When Jesus turns to his disciples after the young man leaves, he explains: to those who place their wealth first in their lives, the Kingdom of God is not attainable.  Even if we find a way to achieve that perfect state of mind (it is very difficult), it is only through God’s mercy that we will achieve that heavenly place. Thank God his mercy is endless.

[1] The picture is “Christ and the Young Rich Man” by Heinrich Hofmann,1889
[4] The Biblical Citation used is incorrect at USCCB (and repeated here)  Correct is Sirach 17:24-28 in the NAB

Saturday, February 25, 2017

Eighth Sunday in Ordinary Time

Catechism Links[1]
CCC 302-314: Divine providence and its role in history
CCC 2113-2115: Idolatry subverts values; trust in providence vs. divination
CCC 2632: Prayer of faithful petition for coming of the Kingdom
CCC 2830: Trust in Providence does not mean idleness

“The Worship of Mammon”, by Evelyn De Morgan, 1909
Reading 1: Isaiah 49:14-15
Commentary on Is 49:14-15
This reading from Isaiah is a part of the second “Servant of the Lord” oracles. The servant has promised salvation to the captives and light to those in darkness. The response from Zion is the Lord has forsaken them. To which we hear the tender response: “Can a mother forget her infant, be without tenderness for the child of her womb? Even should she forget, I will never forget you.” God’s fidelity and faithfulness is assured.
CCC: Is 49:14-15 219, 370; Is 49:15 239
Responsorial Psalm: Psalm 62:2-3, 6-7, 8-9
R. (6a) Rest in God alone, my soul.
Commentary on Ps 62:2-3, 6-7, 8-9
Psalm 62 is a hymn in praise of God as the rock and fortress of salvation. This song is one of deep and abiding faith. The singer trusts only in God and is at peace in God’s abiding love.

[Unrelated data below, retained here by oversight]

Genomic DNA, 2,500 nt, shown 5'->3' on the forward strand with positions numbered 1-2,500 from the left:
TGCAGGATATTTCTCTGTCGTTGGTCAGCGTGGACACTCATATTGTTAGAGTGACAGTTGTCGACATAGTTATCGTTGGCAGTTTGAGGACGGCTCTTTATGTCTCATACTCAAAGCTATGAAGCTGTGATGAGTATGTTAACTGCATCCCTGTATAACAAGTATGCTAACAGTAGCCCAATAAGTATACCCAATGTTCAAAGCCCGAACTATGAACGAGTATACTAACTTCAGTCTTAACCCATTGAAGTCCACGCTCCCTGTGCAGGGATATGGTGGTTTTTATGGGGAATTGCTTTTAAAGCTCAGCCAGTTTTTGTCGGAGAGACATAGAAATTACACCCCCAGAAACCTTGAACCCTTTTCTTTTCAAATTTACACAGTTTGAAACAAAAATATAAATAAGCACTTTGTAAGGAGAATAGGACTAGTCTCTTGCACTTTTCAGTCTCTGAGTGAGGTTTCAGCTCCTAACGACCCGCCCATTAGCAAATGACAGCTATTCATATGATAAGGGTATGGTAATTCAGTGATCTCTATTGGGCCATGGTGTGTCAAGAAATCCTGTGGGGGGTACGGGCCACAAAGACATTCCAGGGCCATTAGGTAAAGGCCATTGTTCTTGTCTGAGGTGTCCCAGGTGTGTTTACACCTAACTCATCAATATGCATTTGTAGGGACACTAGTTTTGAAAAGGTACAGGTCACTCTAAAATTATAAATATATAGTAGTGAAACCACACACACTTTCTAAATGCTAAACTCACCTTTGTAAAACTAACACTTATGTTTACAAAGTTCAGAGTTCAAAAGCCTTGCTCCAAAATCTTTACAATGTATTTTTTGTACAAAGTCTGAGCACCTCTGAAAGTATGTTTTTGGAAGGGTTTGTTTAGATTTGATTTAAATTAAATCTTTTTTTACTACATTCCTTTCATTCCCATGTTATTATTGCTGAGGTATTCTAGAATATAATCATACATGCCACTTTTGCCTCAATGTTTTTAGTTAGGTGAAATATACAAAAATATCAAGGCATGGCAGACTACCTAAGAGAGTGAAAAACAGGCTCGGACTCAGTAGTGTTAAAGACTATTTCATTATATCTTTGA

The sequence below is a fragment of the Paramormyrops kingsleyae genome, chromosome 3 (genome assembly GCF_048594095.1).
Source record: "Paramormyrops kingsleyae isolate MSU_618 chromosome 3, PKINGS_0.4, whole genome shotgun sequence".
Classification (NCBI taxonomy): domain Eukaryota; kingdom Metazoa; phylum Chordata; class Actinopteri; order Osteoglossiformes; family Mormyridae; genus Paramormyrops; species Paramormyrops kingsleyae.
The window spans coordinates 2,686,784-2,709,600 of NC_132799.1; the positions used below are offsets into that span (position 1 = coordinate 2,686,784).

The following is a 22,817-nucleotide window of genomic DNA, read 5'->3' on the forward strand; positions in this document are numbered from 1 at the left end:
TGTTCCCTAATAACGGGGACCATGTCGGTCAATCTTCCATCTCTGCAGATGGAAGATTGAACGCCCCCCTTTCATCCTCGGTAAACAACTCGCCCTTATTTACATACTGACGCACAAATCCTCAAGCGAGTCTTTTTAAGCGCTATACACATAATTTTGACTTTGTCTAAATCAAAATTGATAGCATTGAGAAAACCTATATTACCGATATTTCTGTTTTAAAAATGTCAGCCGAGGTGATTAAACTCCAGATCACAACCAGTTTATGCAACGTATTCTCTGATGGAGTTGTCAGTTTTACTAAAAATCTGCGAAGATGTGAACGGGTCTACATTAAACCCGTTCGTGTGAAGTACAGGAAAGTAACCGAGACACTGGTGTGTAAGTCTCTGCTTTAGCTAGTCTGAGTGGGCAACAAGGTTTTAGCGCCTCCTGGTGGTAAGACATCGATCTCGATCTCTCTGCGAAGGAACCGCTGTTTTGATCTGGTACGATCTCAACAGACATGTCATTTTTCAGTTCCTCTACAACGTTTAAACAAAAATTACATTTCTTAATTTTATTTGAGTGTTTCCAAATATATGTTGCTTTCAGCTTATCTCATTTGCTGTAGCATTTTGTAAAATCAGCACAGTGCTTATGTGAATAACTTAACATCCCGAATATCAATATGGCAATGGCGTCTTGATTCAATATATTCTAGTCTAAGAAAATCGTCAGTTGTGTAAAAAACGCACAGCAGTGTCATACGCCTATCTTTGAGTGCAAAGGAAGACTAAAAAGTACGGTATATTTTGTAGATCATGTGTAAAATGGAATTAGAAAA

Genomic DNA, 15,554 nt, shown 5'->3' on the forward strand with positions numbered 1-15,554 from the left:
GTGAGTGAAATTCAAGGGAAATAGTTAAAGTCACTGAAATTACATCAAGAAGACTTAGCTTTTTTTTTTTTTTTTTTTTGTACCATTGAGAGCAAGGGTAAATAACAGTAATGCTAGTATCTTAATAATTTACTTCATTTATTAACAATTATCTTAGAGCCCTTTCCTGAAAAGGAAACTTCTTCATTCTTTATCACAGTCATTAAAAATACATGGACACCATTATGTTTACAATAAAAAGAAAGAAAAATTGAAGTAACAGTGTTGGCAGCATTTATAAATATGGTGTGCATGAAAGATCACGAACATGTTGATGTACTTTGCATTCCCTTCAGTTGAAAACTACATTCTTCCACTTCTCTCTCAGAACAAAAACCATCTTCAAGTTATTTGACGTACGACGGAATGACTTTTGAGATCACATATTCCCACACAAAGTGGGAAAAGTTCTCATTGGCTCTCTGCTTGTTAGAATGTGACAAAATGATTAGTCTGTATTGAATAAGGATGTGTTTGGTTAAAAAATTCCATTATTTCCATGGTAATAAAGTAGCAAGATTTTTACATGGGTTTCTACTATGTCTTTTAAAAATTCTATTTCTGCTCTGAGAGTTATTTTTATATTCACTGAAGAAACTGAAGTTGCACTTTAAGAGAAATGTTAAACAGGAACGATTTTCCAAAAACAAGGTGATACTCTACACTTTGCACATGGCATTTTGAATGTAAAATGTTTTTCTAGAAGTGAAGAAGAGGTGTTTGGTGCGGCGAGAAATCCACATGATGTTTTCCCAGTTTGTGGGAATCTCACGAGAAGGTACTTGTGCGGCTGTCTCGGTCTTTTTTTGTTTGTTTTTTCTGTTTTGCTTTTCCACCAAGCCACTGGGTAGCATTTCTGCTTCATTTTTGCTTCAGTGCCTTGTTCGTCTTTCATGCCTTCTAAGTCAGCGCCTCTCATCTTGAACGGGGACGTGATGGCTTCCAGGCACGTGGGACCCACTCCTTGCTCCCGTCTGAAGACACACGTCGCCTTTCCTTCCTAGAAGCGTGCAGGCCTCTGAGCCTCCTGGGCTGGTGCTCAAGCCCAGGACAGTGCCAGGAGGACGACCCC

Reading 2: 1 Corinthians 4:1-5
Commentary on 1 Cor 4:1-5
This selection is part of St. Paul’s pre-oration regarding the need for unity in the church in Corinth. In this concluding section, the Apostle calls upon the community to be faithful to the teachings passed on to it. He speaks of Christian wisdom with an exhortation to the community not to pass judgment on their leaders. He summarizes his thought with the statement: "Thus should one regard us: as servants of Christ and stewards of the mysteries of God." The words St. Paul uses to describe the roles are, in the first instance: “servants of Christ ,” hypēretēs, a word that designated rowers on the lowest rank of a galley, later coming to mean assistant or helper. The word “stewards” (or managers) was oikonomos, a name given to servants put in charge of their master’s property.
He goes on to exhort them not to pass judgment upon each other, rather to follow his own example of being non-judgmental, even about his own actions. He concludes by reminding them that, at the “appointed time” (referring to the eschaton), the Lord will reveal all motives of the human heart and judgment will be passed.
CCC: 1 Cor 4:1 859, 1117; 1 Cor 4:5 678
Gospel: Matthew 6:24-34
Commentary on Mt 6:24-34
Jesus continues his Sermon on the Mount being very clear about what must be placed first in the life of his disciples. Here the word mammon is used, an Aramaic word meaning wealth. The Lord does not deny that people need the physical things of the world (i.e. food, clothing, and water), but tells them that, if they have faith in God and pursue the things of God’s Kingdom, the heavenly Father will provide for them. He goes further to say that, if they are constantly focused on material goods, they will not extend their lives even a little.